Dissertation/Thesis Abstract

Geochemical Analysis of Late Pleistocene Sediments from Fossil Lake, Northern Lake County, Oregon
by Wosu, Umatu Laureen, M.S., University of Louisiana at Lafayette, 2017, 62; 10286906
Abstract (Summary)

Geochemical analysis of organic matter and inorganic sediments preserved within lake deposits provides a record of changes in environmental conditions, within and around a lake. Thirty samples were collected at 2 cm increments from an outcrop at Fossil Lake, Oregon. Fossil Lake has been extensively studied for the collection and description of a large diversity of fossils. However, a thorough geochemical analysis of the sediments is lacking. My thesis research tested the concentrations of elements in the inorganic fraction of the sediments and the bulk elemental geochemistry to determine the sources of material preserved within the lake sediments. These sediments, dated to ~10 to 13 ka, were analyzed for stable organic carbon (δ13C) and nitrogen (δ 15N) isotope data, C/N ratios, and elemental concentrations. Carbon to nitrogen ratios reflect algal vs. terrestrial organic matter sources. Variations in paleo-productivity and organic matter sources are also indicated by nitrogen stable isotope composition. Stable carbon isotopic composition is used to interpret changes in terrestrial plant species (C3 vs. C4 ). The new geochemical data suggest short-term trends in lake productivity higher in the section due to increased precipitation and also, it reveals changes in lake water chemistry as a result of wash-in of minerals in and around the lake. The results show that the amount of carbon in the Fossil Lake sediment is attributable to an allochtonous source. This indicates a mixing of aquatic algae with minor terrestrial input. The upper section (10–0 cm depth) is richer in organic carbon and considered to be a high lake stand period. During this time the influx of materials to the lake increased, likely a result of increased precipitation. The general trend showing increased %C, decreased δ13C, and no significant change in the C/N ratio correspond to increased lake productivity during the late Pleistocene.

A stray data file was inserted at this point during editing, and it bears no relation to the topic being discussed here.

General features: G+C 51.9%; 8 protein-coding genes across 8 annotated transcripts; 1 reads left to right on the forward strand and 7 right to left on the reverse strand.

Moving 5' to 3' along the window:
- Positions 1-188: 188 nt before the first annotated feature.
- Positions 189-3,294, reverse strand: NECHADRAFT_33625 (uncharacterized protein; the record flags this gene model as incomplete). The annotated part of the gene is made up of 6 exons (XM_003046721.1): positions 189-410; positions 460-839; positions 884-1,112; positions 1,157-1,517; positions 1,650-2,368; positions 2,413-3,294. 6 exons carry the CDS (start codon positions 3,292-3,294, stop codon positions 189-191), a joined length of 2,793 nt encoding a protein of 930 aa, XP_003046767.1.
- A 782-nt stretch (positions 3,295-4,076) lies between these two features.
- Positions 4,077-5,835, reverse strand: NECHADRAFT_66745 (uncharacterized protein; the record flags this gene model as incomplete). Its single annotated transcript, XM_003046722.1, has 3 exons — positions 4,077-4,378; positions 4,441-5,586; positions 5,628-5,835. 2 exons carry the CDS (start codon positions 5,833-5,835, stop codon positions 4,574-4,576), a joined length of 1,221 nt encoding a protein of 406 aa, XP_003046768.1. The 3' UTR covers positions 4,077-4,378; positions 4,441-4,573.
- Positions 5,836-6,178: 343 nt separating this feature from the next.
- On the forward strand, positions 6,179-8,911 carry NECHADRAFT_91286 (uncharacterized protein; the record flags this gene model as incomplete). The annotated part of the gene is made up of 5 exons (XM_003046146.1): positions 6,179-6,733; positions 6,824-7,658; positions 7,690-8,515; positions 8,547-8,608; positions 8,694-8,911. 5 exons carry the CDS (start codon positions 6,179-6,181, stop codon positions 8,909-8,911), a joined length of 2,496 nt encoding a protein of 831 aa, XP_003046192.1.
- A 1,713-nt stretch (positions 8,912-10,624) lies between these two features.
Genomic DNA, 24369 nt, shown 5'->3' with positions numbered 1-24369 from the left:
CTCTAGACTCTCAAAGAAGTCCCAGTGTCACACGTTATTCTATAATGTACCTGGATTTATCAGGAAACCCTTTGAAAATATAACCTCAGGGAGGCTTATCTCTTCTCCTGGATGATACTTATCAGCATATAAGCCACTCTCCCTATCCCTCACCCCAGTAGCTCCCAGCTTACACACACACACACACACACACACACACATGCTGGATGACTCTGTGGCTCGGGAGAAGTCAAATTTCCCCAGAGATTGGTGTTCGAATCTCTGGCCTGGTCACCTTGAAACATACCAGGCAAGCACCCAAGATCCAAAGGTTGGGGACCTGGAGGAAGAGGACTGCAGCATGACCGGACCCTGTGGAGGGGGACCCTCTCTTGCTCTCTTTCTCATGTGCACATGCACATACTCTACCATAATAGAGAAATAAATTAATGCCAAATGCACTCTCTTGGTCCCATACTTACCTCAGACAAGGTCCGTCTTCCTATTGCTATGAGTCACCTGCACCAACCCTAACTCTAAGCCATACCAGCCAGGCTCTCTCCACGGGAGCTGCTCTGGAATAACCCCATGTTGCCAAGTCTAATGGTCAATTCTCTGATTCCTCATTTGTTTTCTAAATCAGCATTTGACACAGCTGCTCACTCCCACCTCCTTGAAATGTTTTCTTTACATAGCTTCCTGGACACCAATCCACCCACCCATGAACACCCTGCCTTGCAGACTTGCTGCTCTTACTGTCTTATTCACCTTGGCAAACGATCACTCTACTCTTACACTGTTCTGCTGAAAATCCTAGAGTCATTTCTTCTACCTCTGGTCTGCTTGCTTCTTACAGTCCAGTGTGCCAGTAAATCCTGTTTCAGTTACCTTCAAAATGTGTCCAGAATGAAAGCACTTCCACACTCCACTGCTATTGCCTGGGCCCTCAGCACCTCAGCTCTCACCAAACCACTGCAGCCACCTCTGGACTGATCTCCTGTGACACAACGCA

Indexing (document details)
Advisor: Schubert, Brian
Commitee: Borrok, David, Duex, Timothy, Hargrave, Jennifer
School: University of Louisiana at Lafayette
Department: Geology
School Location: United States -- Louisiana
Source: MAI 57/01M(E), Masters Abstracts International
Subjects: Geology, Geochemistry
Publication Number: 10286906
ISBN: 978-0-355-52063-7
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